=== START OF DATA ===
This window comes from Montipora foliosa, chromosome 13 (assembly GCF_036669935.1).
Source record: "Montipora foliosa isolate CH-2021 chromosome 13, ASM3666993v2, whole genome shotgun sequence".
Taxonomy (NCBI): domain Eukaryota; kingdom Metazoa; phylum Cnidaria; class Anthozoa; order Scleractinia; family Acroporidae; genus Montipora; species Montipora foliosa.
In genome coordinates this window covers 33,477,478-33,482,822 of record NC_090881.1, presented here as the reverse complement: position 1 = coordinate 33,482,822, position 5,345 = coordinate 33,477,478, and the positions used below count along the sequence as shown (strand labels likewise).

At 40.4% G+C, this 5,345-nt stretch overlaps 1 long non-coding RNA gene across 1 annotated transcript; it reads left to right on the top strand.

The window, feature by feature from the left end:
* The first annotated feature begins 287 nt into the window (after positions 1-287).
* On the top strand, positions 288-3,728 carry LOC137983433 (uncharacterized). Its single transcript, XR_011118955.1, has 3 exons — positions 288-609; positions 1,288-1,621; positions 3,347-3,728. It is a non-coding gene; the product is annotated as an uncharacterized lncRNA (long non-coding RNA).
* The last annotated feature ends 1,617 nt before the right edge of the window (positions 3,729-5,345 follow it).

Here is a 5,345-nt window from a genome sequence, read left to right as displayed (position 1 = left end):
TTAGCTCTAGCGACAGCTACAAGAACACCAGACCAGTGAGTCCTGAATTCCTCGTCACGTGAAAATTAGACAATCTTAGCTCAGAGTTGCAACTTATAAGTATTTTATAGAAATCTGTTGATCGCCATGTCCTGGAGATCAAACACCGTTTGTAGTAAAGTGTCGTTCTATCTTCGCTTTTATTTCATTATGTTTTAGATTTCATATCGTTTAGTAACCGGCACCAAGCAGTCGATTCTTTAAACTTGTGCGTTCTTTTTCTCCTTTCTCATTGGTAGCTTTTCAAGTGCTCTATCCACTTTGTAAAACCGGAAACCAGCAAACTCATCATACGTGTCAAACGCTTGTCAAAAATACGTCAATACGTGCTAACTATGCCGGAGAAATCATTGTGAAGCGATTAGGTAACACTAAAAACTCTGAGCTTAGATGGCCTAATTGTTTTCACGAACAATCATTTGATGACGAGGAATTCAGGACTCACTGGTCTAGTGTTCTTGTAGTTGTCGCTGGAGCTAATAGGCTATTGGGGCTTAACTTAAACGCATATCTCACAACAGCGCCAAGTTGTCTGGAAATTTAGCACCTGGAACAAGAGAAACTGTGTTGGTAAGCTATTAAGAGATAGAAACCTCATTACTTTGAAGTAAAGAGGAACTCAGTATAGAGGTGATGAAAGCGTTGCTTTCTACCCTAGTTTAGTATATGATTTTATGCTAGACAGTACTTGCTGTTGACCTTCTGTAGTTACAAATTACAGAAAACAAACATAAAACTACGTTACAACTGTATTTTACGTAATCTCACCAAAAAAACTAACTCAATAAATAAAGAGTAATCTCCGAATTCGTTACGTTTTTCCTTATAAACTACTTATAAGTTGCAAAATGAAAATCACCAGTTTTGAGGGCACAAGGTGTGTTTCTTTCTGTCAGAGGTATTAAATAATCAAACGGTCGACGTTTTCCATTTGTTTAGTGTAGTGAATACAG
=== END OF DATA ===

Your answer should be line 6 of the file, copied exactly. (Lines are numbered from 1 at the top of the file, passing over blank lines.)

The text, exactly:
The window, feature by feature from the left end: